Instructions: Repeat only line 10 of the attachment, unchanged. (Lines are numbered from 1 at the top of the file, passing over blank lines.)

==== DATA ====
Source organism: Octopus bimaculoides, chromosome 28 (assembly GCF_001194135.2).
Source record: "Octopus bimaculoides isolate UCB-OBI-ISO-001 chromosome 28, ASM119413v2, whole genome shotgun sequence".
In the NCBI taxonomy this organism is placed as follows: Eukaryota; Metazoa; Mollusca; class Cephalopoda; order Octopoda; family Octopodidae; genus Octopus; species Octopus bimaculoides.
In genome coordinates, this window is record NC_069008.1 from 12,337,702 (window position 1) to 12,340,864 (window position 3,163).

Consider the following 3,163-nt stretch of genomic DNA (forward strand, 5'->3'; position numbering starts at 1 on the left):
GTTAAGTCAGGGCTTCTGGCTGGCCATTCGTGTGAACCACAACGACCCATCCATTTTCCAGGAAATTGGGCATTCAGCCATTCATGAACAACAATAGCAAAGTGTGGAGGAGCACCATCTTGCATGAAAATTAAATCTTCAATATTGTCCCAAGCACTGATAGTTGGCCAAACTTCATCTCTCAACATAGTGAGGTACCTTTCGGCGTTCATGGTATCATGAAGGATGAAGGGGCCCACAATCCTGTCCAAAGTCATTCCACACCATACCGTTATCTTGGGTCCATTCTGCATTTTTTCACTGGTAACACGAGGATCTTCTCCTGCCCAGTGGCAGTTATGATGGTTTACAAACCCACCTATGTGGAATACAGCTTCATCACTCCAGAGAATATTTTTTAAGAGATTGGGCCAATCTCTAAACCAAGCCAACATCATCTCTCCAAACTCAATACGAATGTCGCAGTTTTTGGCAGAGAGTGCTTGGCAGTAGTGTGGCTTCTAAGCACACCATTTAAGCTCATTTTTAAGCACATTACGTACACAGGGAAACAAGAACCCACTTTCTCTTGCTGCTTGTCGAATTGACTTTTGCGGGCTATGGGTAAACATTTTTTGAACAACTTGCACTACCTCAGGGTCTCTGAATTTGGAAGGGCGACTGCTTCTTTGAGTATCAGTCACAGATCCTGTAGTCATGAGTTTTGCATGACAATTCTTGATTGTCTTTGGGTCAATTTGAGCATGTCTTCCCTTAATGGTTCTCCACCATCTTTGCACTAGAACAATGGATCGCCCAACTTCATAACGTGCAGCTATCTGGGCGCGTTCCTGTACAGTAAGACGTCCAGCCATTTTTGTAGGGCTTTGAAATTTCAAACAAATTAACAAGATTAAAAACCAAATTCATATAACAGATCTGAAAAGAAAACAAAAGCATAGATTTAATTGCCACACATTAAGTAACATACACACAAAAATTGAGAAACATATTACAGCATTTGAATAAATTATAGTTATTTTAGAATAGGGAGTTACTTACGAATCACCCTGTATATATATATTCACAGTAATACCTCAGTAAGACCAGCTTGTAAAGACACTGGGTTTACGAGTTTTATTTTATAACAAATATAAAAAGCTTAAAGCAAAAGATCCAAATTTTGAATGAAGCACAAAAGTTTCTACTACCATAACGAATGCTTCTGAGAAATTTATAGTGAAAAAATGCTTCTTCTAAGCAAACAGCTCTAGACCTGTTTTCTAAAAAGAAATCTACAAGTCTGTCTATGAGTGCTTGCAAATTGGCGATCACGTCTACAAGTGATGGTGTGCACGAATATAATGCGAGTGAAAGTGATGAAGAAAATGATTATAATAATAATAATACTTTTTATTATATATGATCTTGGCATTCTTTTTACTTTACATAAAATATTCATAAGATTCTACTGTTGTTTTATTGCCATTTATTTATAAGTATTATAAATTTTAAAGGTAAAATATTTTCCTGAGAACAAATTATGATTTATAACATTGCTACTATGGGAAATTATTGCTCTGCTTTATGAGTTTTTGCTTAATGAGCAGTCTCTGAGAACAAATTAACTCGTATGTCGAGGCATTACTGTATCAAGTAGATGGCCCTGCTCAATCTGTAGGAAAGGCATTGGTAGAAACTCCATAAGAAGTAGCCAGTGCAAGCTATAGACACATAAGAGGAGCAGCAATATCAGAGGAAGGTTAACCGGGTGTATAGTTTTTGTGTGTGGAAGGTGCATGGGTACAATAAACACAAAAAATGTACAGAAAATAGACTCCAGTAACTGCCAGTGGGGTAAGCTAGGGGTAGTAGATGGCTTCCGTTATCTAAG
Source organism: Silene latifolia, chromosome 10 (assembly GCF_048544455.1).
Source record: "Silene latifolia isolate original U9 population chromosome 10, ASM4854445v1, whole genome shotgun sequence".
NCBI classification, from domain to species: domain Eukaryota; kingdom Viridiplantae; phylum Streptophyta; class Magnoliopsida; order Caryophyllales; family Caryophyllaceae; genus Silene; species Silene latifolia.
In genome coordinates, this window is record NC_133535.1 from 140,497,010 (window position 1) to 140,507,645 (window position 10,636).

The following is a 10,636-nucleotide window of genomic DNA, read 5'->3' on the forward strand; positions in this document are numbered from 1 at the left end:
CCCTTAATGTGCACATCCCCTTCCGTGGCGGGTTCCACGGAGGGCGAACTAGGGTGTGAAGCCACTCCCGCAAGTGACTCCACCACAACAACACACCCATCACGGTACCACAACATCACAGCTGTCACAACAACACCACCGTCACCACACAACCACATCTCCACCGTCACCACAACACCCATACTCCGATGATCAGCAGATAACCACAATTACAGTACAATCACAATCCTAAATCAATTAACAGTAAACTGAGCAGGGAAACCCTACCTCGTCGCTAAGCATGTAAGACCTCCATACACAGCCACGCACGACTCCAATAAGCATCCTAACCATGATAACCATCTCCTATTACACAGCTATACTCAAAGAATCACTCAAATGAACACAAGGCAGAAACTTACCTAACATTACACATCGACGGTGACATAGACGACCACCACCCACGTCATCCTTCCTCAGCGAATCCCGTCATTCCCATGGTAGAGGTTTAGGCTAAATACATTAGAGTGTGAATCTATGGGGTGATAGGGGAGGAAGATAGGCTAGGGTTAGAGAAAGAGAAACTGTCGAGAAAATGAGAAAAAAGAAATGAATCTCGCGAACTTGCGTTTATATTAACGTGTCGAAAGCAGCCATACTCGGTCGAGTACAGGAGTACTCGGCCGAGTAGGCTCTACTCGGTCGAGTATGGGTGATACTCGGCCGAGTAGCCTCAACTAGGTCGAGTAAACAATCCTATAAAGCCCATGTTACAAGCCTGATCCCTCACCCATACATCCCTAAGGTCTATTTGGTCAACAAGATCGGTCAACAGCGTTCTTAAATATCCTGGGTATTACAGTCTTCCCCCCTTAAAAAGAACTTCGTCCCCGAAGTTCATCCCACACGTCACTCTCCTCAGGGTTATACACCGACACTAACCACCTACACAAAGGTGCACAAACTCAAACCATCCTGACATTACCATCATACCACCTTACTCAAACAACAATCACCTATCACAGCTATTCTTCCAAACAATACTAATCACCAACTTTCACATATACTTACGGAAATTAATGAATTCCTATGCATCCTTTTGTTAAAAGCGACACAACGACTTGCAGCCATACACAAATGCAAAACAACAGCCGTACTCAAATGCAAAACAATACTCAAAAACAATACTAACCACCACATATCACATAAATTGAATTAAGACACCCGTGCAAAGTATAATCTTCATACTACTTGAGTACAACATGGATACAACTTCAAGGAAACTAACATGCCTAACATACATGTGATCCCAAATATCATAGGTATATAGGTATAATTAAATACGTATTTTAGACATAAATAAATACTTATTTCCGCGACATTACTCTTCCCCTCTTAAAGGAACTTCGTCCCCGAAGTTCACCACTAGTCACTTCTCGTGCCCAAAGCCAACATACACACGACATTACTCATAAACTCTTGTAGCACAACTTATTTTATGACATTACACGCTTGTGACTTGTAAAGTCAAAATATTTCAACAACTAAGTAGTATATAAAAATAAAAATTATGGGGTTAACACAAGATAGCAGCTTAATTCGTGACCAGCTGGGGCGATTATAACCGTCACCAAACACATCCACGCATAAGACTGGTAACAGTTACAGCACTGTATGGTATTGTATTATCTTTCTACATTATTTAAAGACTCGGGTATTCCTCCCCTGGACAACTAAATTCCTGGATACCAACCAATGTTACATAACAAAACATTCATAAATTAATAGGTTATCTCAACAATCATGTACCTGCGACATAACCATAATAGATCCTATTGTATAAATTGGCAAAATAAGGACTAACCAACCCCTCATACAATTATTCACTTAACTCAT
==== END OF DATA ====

In genome coordinates, this window is record NC_133535.1 from 140,497,010 (window position 1) to 140,507,645 (window position 10,636).